Of course you still have to hit the right key, but even that seems easier on this most magical of keyboards. The new one I just bought cost almost $70 for something made well over a decade ago, and I consider it a bargain.
What makes the IBM Model M so good? It's all in the spring - buckling springs, to be precise. A buckling spring is a mechanism that carries tension until enough force is applied to "buckle" the spring, at which point it collapses and the key can travel down, producing an audible click when it does.
What makes these keyboards so sound so distinctive (and so loud) is that the spring makes another distinct click when tension is release and the spring pops back into its original shape. In effect, you get two fairly loud clicks every time a key is pressed, making you sound twice as fast as you really are - not to mention annoying anyone in a nearby cubicle.
So noisy are these that IBM had to offer a "quiet" model (no buckling spring) for libraries and such.
Of course, while noisy and intrusive to your neighbors, there's one very good reason why the buckling spring keyboard remained in production for so many years and why it's something of a specialty item today. Those switches are very expensive compared to the cheap rubber domes in use today, and it's those switches that give this keyboard its legendary feel (and make it too expensive for this age of made-in-China mass-production).
A Modern Model M with USB
You can still buy a brand-new Model M, and not only unsold old ones like mine, but a brand-new current production model. Unicomp still makes new Model Ms, only they call it a customizer. This is your only option if you want Windows keys (a huge convenience for use on a Mac) and native USB support. IBM and later Lexmark Model M keyboards all end in either a PS/2 connector, which can be adapted to USB, or the even older AT connector, which can also be adapted but is more difficult to deal with. Many of the old keyboards also were made for point-of-sale terminals and cannot, to my knowledge, be used on a modern computer of any platform.
Still, whether you get a new one from Unicomp or a used or unsold IBM, it's definitely worth the effort if you like a firm keypress. Unicomp offers a wide variety of styles, including colored (including black) keyboards; keyboards with built-in trackballs, pointing sticks or both; and your choice of USB or PS/2 and Windows keys or no Windows keys.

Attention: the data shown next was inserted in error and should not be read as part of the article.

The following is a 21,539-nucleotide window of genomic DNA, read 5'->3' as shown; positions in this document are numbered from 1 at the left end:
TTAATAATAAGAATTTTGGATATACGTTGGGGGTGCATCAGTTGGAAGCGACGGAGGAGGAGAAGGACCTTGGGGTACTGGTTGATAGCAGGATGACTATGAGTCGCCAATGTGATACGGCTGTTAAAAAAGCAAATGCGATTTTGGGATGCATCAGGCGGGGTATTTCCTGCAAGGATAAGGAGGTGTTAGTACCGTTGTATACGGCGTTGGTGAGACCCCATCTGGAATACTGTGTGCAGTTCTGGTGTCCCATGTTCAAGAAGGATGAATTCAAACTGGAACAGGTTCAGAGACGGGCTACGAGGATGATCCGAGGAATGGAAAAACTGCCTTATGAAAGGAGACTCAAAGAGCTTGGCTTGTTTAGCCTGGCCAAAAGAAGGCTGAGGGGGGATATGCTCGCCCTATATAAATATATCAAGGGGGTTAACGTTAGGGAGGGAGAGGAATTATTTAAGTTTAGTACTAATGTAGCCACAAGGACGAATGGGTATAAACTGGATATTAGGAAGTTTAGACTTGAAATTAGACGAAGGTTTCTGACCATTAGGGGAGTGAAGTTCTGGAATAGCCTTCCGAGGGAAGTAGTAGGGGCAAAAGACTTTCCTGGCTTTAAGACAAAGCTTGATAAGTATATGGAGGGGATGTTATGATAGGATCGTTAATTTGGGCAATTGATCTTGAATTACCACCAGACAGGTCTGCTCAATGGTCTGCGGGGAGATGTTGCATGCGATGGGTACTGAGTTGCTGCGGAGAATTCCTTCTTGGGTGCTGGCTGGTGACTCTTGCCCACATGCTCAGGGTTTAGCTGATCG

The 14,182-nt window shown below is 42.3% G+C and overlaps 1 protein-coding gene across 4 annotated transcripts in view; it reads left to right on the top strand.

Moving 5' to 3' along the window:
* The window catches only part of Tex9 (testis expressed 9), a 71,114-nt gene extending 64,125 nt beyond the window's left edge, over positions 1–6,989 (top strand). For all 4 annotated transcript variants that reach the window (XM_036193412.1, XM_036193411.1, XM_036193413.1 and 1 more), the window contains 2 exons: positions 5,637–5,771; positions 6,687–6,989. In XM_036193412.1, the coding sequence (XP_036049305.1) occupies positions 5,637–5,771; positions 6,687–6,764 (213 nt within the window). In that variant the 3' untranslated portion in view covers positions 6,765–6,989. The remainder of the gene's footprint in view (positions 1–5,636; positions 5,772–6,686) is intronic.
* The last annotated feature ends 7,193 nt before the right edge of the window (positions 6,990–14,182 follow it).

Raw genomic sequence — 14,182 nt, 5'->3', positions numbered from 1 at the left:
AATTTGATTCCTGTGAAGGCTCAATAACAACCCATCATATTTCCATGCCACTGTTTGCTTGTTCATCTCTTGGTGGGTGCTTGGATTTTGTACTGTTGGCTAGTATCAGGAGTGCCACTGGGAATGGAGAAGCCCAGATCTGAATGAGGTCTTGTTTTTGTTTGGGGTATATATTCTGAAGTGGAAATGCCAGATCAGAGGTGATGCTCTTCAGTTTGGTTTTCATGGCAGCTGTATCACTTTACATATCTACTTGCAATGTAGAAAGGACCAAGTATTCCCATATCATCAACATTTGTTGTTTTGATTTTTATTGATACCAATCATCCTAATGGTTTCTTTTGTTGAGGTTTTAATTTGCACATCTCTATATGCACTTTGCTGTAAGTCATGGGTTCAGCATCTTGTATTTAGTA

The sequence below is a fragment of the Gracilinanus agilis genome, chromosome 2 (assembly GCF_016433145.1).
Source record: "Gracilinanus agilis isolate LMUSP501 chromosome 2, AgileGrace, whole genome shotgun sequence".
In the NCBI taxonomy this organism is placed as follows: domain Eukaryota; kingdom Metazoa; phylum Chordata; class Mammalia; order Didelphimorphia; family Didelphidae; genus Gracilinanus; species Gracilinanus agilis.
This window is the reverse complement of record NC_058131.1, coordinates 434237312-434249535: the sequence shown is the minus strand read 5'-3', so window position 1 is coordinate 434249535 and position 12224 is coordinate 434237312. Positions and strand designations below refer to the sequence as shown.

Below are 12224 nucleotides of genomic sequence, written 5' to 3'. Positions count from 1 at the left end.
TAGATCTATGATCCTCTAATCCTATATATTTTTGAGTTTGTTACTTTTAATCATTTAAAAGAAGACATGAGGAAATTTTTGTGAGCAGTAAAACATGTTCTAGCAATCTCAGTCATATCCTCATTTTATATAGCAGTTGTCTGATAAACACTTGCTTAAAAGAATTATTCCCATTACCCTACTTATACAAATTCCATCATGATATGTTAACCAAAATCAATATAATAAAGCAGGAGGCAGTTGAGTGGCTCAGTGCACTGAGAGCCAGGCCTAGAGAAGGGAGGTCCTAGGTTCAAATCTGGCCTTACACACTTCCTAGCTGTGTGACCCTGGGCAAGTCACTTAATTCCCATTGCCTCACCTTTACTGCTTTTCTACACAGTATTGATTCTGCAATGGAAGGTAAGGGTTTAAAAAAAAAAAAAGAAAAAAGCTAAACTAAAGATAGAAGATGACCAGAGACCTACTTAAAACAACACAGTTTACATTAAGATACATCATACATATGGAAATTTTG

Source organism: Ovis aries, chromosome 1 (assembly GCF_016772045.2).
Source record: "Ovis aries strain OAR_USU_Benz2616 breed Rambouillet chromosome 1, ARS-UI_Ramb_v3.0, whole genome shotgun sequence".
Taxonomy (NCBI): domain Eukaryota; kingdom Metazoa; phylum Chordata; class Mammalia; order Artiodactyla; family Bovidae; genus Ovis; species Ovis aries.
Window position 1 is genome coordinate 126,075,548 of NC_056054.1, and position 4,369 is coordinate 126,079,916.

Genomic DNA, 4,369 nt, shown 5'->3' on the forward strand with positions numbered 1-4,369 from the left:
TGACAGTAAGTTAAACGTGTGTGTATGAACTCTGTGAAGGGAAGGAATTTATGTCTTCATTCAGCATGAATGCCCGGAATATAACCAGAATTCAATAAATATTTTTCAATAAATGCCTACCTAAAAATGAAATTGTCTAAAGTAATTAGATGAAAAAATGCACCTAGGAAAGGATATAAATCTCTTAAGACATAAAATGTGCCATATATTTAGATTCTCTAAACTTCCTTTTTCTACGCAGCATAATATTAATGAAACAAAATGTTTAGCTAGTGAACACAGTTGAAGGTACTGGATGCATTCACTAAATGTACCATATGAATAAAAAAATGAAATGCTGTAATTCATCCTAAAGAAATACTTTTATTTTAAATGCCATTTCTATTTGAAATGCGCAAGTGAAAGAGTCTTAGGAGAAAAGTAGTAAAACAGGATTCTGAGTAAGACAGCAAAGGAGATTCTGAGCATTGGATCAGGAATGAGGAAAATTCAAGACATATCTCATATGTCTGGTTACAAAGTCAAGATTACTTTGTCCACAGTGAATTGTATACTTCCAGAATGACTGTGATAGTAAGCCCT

A plain black one with USB and Windows keys will be the best fit for most Mac and PC users these days.
Other Great Keyboards
Are there other great keyboards out there? Clearly, the Northgate and Apple 'boards mentioned in previous articles all appear worthy of consideration, and by the sound of it so does the Matias Tactile Pro.
I used to use an Apple Extended Keyboard II back in the day and remember it fondly. In fact, it was the only keyboard other than my old IBM Model M that I've ever hooked up to one of my desktop computers. I prefer the feel (but not the sound) of the Model M to the Extended II, but both are clearly high quality keyboards with excellent feel and very fast action.
It really is a sad thing to look at the keyboards that come with most computers these days. Whether you buy the cheapest $200 eMachines or the fanciest, highest spec Mac Pro, you're getting a plastic keyboard of dubious quality. Apple's keyboards are crumb magnets, and most PC keyboards are so flimsy that they won't support the weight of those crumbs. An old Model M, Extended II, or OmniKey may be just what your Mac or PC needs.
One thing is certain: If you generate a lot of text, you owe it yourself to get a decent keyboard.
When I took a three day trip last month and had a writing project due, I brought my Model M in my luggage. My current Toshiba Portegé has a comparatively good keyboard for a laptop - good enough that I've used it to generate copious prose - but given the choice, I'll take my 20-year-old IBM Model M any day of the week.
Editor's note: I'm a huge fan of the discontinued Logitech Cordless Elite Duo, which is far better than any recent Apple keyboard and has great drivers for OS X. I simply can't work with any Apple keyboard made in the past several years - they're just too mushy. dk
Andrew J Fishkin, Esq, is a laptop using attorney in Los Angeles, CA.